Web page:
Good thing honest brokers like Caballo and Will Harlan are on the job, because when it comes to emergency drought relief for the Tarahumara, the Mexican government is apparently all talk, no pinole.
You have to be impressed by the long-range strategies of Harlan and the Horse. Will’s approach is to not only help out with immediate food rations, but also assist with water catchment and seed dispersal to head off future shortages. Caballo is not only distributing food to settlements, but raising an astonishing amount of cash and corn as prizes for his race (which the canyon-dwellers refer to as “The Caballo Blanco Ultramarathon”). How he puts together a race every year that has now grown to more than 300 runners is a mystery. When I asked recently, Caballo just shrugged: “i do not think I could begin to describe the challenges and do not want to remind myself of them–:] just move forward 1 more time.”
Will just sent this report from his assistance trip to the canyons, while on the same day, this killer poster for Caballo’s race went live:
Dear Friends of the Tarahumara,
Your donations provided the Tarahumara with several tons of emergency food. Hundreds of Tarahumara received corn, beans, potatoes, and other food from the Sierra Tarahumara Food Bank near Urique. They also are receiving natural, non-GMO seeds to plant this spring. In addition, we are installing a water reservoir at a Tarahumara spring near Huisichi to help capture and store water during the drought, the worst in Mexico’s recorded history. The food donations will help in the short-term; the seeds and water reservoir will enable the Tarahumara to sustain themselves long-term.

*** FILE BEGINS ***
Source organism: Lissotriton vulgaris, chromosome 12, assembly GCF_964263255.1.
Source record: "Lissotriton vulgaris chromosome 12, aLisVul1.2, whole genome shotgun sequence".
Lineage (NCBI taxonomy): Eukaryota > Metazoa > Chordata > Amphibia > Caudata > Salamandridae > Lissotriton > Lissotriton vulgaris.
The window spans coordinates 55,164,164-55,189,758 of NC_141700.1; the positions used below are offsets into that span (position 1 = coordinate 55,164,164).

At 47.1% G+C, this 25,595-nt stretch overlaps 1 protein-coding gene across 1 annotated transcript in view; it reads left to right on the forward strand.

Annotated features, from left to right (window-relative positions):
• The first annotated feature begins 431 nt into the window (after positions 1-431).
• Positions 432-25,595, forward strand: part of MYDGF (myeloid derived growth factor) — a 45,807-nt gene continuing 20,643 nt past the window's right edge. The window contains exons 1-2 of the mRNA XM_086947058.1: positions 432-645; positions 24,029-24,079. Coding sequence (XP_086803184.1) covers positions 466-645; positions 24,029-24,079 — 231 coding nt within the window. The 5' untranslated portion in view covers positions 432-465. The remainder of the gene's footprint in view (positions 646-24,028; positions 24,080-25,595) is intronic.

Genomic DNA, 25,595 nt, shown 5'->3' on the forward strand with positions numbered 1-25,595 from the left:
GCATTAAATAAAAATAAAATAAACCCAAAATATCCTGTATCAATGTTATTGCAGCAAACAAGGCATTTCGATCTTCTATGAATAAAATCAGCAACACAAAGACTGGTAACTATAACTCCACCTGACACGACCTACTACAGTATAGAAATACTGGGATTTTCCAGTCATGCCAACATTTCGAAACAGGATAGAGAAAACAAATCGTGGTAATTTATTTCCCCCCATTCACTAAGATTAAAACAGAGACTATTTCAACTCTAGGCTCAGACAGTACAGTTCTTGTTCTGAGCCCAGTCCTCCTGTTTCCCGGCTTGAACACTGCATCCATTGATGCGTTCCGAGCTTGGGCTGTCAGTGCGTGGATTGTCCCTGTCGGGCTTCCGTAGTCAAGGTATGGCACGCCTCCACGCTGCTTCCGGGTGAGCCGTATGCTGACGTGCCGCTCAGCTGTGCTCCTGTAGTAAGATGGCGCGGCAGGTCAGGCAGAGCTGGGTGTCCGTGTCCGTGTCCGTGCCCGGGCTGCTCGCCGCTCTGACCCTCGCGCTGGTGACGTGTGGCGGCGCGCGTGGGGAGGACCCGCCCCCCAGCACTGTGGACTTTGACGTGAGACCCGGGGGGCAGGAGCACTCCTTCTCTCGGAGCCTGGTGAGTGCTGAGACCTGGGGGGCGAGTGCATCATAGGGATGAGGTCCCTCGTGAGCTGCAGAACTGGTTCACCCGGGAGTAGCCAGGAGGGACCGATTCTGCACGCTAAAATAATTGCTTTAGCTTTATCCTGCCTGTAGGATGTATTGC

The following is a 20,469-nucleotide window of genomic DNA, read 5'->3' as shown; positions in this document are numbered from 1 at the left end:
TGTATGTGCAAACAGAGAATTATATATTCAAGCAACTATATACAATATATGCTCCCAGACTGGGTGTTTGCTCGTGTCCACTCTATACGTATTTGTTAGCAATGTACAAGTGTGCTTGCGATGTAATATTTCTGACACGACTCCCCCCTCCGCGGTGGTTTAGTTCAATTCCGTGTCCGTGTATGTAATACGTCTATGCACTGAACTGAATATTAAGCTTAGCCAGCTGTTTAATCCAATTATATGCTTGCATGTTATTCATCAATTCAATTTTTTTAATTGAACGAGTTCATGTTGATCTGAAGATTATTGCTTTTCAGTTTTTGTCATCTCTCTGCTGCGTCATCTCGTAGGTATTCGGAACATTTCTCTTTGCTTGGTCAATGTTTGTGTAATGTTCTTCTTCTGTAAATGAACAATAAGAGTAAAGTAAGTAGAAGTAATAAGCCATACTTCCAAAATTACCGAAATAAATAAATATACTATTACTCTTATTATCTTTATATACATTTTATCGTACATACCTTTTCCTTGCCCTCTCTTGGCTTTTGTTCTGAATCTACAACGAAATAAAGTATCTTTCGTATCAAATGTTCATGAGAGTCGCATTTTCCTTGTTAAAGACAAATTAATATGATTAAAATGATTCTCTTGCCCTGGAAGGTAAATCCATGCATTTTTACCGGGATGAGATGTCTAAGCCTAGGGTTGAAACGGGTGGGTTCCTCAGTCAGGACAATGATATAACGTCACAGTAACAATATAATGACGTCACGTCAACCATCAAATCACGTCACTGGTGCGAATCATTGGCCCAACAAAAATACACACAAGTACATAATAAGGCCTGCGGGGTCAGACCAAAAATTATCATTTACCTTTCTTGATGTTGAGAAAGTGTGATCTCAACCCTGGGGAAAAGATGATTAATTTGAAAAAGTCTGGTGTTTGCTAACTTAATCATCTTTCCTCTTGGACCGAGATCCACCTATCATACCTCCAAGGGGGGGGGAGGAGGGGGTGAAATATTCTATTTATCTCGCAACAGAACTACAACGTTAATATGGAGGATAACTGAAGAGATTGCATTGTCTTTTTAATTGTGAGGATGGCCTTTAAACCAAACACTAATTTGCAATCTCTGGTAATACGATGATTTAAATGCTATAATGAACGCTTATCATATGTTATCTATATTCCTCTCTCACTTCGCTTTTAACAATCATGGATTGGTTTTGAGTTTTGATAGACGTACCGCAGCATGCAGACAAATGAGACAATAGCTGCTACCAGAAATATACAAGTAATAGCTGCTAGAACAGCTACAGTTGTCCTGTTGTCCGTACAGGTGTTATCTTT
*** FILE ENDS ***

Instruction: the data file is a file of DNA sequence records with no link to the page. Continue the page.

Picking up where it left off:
I witnessed firsthand the drought and famine facing the Tarahumara. I met and talked with many Tarahumara farmers whose corn crops failed because of the lack of rain. I saw their empty corn cribs and their dry, barren fields.
The Tarahumara were incredibly appreciative of the donations. No people are more worthy of help. They are a tough, self-sufficient people who have survived for centuries on their own in some of the world’s most rugged, remote terrain. They are not used to support from outside their community. Asking for help has not been easy for many of them. Yet they were deeply grateful for the food, seeds, and water. The distribution of food was an emotional and powerful experience. Families trekked from all over the canyons to receive the emergency food aid, and many carried it home on their backs. We delivered some food aid by truck to a couple of outlying communities as well.
At the heart of Tarahumara culture and tradition is “korima,” which loosely translates to “sharing.” Though the Tarahumara have few material possessions, they freely share them. They share food and clothes—as well as wisdom and insight—without expectation of a reciprocal gift. For them, giving is a natural and joyful part of being human.
Each of you participated in the circle of korima with the Tarahumara. Thank you immensely. Your generosity is as deep as the canyons.